"We are allowing them (BP) to play with our livelihood here!"
Billy Nungesser, president of Plaquemines Parish, was almost stuttering to Anderson Cooper an hour after President Obama's address to the nation from the Oval Office. 58 days after the catastrophic explosion aboard the Transocean/Deepwater Horizon, and the subsequent release of millions of gallons of oil into the Gulf of Mexico, there is still no coherent plan to shut down the leak, contain the oil, or respond to the damage done to the environment. There is a new estimate of up to 60,000 barrels a day flow rate. No one believes the numbers BP is providing anymore, and it is stunning that the President is willing to do so.
There is a deep distrust of anything British Petroleum has to say here in south Louisiana, and the President's claim that 90 percent of the flow will be stopped by the middle of July is being roundly criticized. If the number came from BP, there is good reason to be incredulous. In fact, BP has managed this catastrophe as a public relations and shareholder problem. Robert Reich makes a good case for this and questions the president's continuing reference to BP as an entity that will make any decisions based on the welfare of American citizens as opposed to its shareholders.
As citizens, we want the hole in the Gulf plugged up as fast as possible, we want the spill contained, and we want everything cleaned up and damages paid -- no matter how much it costs BP's shareholders. But if we're BP shareholders, we want to minimize all such expenditures -- including our long-term liabilities.
Get it? There's no conflict between Britain and the United States. The conflict is between two kinds of interests -- shareholder interests and citizen interests.
"There is no organization and no sense of urgency," Nungesser told CNN.
One way Nungesser was very wrong. BP does have an organized public relations campaign, and it is mentioned in the "Recovered Oil Waste Management Plan" prepared by BP for the Houma Incident Command.
On the surface, main purpose of the plan is the management of hazardous waste materials collected from clean-up activities -- clean up activities that have yet to materialize in any organized fashion down here. The contractor mentioned is Heritage Environmental.
Written by the Houston office of British Petroleum, the document clearly states that the plan was developed at the request of the Incident Commander, and the US Coast Guard Federal On-Scene Coordinator (FOSC). The FOSC is responsible for coordinating federal efforts with the local community's response. Coast Guard Rear Adm. James Watson is now the federal on scene coordinator for the BP Deepwater Horizon oil spill response. He replaced Rear Adm. Mary Landry and is responsible to the president, as is incident commander, Thad Allen.
The report specifically outlines the management of hazardous waste, but we have some evidence that "Recovered Oil Waste Management Plan" has not been followed in the case of dead wildlife recovery on Grand Isle.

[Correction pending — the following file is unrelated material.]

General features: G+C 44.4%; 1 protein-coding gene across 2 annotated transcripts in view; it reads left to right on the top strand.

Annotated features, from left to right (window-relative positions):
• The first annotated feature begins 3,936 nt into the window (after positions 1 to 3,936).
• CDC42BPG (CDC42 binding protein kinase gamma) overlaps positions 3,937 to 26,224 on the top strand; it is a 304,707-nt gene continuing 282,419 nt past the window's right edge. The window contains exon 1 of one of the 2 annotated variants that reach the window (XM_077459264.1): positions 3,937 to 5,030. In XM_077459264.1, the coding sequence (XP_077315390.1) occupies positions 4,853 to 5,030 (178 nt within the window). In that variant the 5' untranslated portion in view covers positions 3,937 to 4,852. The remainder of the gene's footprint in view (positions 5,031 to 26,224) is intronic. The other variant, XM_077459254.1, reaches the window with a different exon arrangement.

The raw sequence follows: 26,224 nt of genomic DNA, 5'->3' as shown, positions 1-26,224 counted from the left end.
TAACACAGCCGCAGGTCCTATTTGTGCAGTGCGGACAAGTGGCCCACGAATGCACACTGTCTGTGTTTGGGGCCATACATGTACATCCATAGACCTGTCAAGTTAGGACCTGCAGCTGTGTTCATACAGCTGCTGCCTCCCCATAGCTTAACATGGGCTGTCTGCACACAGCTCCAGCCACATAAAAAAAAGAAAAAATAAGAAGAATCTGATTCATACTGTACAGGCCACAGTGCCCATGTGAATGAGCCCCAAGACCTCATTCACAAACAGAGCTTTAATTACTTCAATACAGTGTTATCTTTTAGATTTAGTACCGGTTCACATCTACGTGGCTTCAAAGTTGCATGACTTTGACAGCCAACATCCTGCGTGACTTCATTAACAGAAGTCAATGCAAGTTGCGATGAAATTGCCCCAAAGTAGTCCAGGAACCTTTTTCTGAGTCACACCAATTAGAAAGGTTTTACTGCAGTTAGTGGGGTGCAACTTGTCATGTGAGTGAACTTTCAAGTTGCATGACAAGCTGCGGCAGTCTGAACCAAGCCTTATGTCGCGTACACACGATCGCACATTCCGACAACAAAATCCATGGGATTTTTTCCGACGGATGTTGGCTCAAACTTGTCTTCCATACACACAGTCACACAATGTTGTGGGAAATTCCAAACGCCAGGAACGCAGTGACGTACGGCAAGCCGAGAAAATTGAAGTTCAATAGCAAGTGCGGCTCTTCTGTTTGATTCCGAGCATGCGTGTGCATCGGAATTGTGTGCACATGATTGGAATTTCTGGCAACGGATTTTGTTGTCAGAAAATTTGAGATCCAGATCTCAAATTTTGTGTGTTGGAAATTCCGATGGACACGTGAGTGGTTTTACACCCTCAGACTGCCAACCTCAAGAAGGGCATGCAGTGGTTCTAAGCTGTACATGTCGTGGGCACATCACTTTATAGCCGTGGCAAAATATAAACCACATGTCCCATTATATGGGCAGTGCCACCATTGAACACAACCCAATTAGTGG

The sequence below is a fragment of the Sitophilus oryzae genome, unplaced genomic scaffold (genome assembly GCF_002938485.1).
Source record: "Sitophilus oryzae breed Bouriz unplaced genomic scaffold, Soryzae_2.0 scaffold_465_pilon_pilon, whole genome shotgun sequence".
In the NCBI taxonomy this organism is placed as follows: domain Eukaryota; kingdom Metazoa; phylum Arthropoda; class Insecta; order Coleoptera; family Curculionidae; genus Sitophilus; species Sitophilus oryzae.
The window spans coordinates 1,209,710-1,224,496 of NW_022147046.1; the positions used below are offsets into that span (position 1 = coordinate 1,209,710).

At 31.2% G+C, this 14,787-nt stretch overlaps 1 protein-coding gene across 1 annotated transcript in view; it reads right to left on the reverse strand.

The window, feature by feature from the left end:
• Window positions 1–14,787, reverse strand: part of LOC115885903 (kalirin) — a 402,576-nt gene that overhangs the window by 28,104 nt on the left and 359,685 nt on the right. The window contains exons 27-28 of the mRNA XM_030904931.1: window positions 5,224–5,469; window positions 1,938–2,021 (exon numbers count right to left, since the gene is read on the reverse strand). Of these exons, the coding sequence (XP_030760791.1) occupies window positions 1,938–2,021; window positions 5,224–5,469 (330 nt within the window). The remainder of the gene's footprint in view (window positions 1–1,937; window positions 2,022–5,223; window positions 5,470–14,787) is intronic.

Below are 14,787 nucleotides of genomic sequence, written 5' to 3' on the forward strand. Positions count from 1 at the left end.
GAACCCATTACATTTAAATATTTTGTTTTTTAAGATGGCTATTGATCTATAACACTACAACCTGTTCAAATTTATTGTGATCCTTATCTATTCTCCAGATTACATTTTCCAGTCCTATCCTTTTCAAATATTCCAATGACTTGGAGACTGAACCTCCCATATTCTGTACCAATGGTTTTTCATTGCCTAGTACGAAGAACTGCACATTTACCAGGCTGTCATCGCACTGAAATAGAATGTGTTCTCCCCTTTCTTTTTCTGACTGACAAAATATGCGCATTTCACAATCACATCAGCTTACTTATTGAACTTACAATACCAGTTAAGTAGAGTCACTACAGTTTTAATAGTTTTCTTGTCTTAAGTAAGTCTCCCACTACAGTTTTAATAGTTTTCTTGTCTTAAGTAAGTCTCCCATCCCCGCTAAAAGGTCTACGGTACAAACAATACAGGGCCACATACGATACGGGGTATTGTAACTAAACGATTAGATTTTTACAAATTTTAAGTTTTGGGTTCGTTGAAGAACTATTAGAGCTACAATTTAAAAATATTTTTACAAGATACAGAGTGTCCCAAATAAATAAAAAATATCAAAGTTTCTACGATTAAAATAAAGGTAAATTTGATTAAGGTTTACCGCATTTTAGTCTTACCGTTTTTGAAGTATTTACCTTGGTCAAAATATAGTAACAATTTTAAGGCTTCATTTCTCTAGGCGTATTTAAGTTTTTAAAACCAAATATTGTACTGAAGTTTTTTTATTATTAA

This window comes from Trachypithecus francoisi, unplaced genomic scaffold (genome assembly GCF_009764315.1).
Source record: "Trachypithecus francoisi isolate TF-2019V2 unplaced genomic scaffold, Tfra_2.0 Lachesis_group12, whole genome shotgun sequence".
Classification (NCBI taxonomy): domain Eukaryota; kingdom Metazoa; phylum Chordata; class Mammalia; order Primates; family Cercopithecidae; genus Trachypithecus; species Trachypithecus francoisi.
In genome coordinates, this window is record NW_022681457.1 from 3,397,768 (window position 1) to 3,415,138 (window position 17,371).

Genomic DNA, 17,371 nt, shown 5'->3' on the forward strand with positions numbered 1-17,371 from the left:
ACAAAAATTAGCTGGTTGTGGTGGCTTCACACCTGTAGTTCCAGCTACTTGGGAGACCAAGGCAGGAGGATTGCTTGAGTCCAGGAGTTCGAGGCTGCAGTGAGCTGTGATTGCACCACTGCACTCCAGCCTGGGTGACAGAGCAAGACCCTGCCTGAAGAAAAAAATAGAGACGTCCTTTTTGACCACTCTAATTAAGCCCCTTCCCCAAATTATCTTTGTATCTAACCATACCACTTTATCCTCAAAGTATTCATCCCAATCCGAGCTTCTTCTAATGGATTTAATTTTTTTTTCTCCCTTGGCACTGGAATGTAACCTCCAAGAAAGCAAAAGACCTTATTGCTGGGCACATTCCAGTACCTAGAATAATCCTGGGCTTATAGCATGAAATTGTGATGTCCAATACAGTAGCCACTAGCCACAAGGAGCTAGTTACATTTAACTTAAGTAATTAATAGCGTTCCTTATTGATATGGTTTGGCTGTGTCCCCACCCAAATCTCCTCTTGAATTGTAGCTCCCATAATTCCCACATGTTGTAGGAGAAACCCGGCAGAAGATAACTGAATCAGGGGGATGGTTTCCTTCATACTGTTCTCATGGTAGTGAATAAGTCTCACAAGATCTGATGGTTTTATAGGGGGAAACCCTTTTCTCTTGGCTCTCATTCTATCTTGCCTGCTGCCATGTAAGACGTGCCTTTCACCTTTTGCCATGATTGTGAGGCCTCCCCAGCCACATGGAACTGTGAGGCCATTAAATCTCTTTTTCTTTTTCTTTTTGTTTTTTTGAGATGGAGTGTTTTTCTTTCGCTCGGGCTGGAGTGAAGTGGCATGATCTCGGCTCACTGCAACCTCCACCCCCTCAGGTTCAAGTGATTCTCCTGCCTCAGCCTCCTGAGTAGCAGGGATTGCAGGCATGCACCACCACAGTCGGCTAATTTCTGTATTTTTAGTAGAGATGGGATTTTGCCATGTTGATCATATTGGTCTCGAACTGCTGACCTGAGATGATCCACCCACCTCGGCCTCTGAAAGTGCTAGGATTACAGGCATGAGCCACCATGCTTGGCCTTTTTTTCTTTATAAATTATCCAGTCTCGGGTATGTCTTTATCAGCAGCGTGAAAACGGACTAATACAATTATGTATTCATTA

This plan is to cover oil spill clean up activities associated with the Deepwater Horizon rig incident where the source point originated in Mississippi Canyon Block 252 of the Gulf of Mexico. Waste Identification/Characterization. Dead or Injured Wildlife. (United States Wildlife and Fisheries/and Louisiana Department of Wildlife and Fisheries to coordinate) Deceased wildlife recovered from the oil impacted areas will be managed by the department of wildlife and fisheries and will only be managed as waste if and when directed by that agency.
New Orleans photographer Jerry Moran and I visited a section of beach on Grand Isle on Friday, June 11. Moran wanted to show me the location where he photographed the head of a dead bottlenose dolphin on May 25. The dolphin was partially buried in a mound on the back beach, far from the tide line. When he returned on May 28, there were bones, but the dolphin was gone. Moran documented his visit.
Dolphin head at Grand Isle, LA Copyright ©Jerry Moran
The decaying head was protruding from new excavation in the beach grasses. Moran said that the stench was so bad that he could not dig into the mound to see if anything else was buried there. After reading the report about mandated toxic waste disposal, it seemed important to document the burial mound.
Moran took us to a secluded area of back beach. The jetty had been partially bulldozed and jagged, freshly broken pieces of rock were scattered everywhere. Sand had been moved and the beach was freshly graded. It did not look like a natural beach and heavy equipment tracks were clearly visible.
Moran was certain that he found the location where he photographed the dolphin, but the mound was different and the head was missing. A decaying pile of redfish was nearby, confirming it was the same location.
Wide shot, showing reference with back beach on Grand Isle Copyright ©Jerry Moran
Decaying Redfish near dolphin site
Wishing we had a shovel, we used sticks to dig into the mound.
Photographer Jerry Moran digging at dolphin burial site
Moran uncovered some unidentifiable bone fragments, before we found what we were looking for.